Insight: The Alex Salmond inquiry heads for the final showdown
From the outset, the Committee on the Scottish Government’s Handling of Harassment Complaints (or the Salmond inquiry as it is more colloquially known) has proved a carnival of the bizarre. What was supposed to be a forensic examination of the botched inquiry into allegations against the former First Minister has been beset by obfuscation and unaccountable memory lapses on the part of key witnesses, and undignified extra-curricular politicising on the part of Opposition committee members. There has been an onslaught of abuse aimed at Nicola Sturgeon; and an insensitivity towards the complainants whose interests the inquiry is supposed to serve.
Last week, however, it took on a Pythonesque quality. On Tuesday, Salmond was due to appear before the committee. As he made clear after his acquittal on all charges in March, he believes he is the victim of a plot to keep him out of frontline politics. Outside the court, he promised evidence ruled inadmissible by trial judge Lady Dorrian would eventually “see the light of day”. This was supposed to be his big moment; his chance to finally lay out his version of the events leading up to his prosecution.
In the end, that didn’t happen; instead, we were treated to a series of power plays, as he and the nine-member committee wrangled over his attendance.
The committee had already thwarted his plans by refusing to publish WhatsApp messages which had been cited as proof of a conspiracy. Having secured them from the Crown, its members agreed the messages were between women “seeking confidential support” and, as such, were irrelevant to its investigations.
Its subsequent decision not publish a submission in which Salmond accused Nicola Sturgeon of breaking the ministerial code, for fear it would breach a contempt of court order, created a dilemma: should he testify in circumstances where he could not refer to his “bombshell” evidence, or deprive himself of the platform he had sought for the best part of a year?
For a while, Salmond walked a line, hoping to push the committee hard enough that it would allow him to appear on his terms - but not so hard it would decide to use its Section 23 powers to compel him to appear on theirs. The spectre of an explosive press conference was conjured.
Before that could happen, though, The Spectator entered the fray. The right-leaning magazine was already involved; indeed, arguably, its decision to publish a leaked copy of the submission a week or so earlier was what prevented the committee from following suit.
The committee vote was tight (five-four), with the Labour, Conservative and Liberal Democrat members voting for publication and the four SNP MSPs plus former Scottish Green MSP Andy Wightman voting against.
Those members who voted against said that, without the leak, Salmond’s submission could have been published with redactions. But they pointed out the fact most of it was already in the public domain meant it would now be possible for people to cross-refer, and work out what parts had been inked over.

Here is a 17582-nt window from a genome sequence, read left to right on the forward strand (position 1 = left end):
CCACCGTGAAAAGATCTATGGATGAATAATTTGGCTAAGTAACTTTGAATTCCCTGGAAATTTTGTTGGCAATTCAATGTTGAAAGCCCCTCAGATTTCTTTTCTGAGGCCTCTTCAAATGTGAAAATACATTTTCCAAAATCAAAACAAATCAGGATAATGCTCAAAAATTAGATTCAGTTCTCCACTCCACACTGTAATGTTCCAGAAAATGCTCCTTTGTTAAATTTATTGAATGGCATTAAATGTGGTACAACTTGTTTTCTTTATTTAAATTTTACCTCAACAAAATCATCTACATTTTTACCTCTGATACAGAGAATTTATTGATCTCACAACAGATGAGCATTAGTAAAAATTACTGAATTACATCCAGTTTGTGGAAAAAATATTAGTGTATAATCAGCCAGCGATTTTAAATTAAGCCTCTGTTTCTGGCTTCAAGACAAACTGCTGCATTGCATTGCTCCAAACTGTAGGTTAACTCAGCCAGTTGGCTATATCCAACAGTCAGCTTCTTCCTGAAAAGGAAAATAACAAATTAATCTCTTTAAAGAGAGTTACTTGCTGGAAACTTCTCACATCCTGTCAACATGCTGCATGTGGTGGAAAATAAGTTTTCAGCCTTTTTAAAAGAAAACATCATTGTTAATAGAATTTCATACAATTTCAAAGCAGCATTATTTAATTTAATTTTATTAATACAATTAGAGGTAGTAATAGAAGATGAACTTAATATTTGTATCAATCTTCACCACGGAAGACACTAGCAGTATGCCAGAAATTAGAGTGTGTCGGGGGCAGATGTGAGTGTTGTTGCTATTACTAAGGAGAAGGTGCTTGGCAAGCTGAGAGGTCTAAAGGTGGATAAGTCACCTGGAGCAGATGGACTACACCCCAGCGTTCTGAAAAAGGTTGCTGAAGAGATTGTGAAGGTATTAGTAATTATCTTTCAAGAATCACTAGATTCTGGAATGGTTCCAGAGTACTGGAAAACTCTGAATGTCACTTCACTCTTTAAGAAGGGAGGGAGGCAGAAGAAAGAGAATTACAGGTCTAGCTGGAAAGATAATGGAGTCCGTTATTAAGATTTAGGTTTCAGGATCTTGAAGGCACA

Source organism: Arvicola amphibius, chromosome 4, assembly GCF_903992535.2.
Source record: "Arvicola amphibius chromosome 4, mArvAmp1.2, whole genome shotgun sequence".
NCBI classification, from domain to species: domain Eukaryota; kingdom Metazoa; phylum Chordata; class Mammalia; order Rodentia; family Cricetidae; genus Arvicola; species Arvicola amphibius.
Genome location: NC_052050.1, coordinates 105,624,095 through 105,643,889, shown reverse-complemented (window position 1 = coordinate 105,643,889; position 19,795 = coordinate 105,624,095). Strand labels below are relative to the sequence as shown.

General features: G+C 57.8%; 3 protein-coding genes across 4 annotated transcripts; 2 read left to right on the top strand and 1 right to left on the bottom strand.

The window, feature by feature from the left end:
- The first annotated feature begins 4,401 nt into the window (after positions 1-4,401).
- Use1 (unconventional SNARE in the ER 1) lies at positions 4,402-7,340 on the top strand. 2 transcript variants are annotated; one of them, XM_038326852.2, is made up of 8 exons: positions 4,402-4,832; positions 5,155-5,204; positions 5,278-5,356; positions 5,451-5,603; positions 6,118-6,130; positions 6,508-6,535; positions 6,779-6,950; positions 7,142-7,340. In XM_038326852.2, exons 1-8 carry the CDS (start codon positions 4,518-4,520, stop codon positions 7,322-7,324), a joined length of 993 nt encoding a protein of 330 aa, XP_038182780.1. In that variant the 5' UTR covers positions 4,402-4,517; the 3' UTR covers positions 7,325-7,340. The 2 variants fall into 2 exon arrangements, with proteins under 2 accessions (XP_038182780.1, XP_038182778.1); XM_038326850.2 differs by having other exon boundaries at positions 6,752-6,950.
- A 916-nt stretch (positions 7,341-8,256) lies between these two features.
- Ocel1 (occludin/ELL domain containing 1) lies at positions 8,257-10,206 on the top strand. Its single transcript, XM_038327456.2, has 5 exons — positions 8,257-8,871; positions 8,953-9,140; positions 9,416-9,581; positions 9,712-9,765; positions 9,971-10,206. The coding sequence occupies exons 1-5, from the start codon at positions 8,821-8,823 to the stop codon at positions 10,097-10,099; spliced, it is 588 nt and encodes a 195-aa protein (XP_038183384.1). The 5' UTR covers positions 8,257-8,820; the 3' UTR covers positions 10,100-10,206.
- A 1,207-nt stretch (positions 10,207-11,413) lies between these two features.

The Spectator decided to try to force the committee’s hand. On Thursday, it asked Lady Dorrian - who made the original contempt of court order - to alter it in a way that would make it clear the committee was free to publish.
She did not accede to their initial request, and The Spectator withdrew it, but she did agree to add a few lines clarifying the scope of the order. This allowed The Spectator and its bombastic chairman, Andrew Neil, to claim a victory and imply the committee would now be forced to publish both Salmond’s submission and a submission by his former chief of staff Geoff Aberdein which is said to corroborate his version of events.
The Spectator’s lawyers were Levy & McRae, who also represent Salmond, while its QC was Ronald Clancy, who acted for the former First Minister at the judicial review which ruled the Scottish government’s inquiry into the allegations against him had been “tainted by apparent bias”.
At the time of writing, legal observers in Scotland were struggling to understand how Lady Dorrian’s tweak - which restates the existing position - had changed anything, but said its implications might become clearer when she publishes her written reasoning on Monday.
Whatever, The Spectator’s case threw the inquiry into further chaos. At an emergency meeting on Friday, the committee decided to postpone Nicola Sturgeon’s planned appearance this Tuesday - at least the fourth time it has done so. It is now running out of time as the report has to be written up, and submitted to the government in time for its contents to be considered before parliament stops sitting on March 25 ahead of the May elections.
Before Sturgeon can give her evidence, the committee has to look at Lady Dorrian’s reasoning and reconsider its position on the submissions from Salmond and Aberdein. If it decides to publish, then Salmond will have to be given a chance to appear. If it doesn’t, it has to decide whether to use its Section 23 powers to compel him to attend, as Sturgeon suggested it should during last week’s FMQs.
As with everything in this benighted affair, the rights and wrongs of recent events are heavily contested. For some, The Spectator is a Valiant-for-Truth figure holding the Scottish government and the parliamentary committee to account where others have failed.
In the hours after the hearing, hundreds took to Twitter to congratulate the magazine for its action. “As a subscriber, I feel honoured that journalism in its truest form exists. It doesn't matter which political party the issue arises from, what matters is democracy,” one message read.
But others are more sceptical, suggesting the magazine’s motives might be less about transparency, and more about trying to damage the leader of the SNP at a time when support for independence is rising.
Likewise, while some believe the Crown, the Scottish government and the committee are colluding to silence Salmond, others see his attempt to dictate the terms of his appearance as proof of hubris.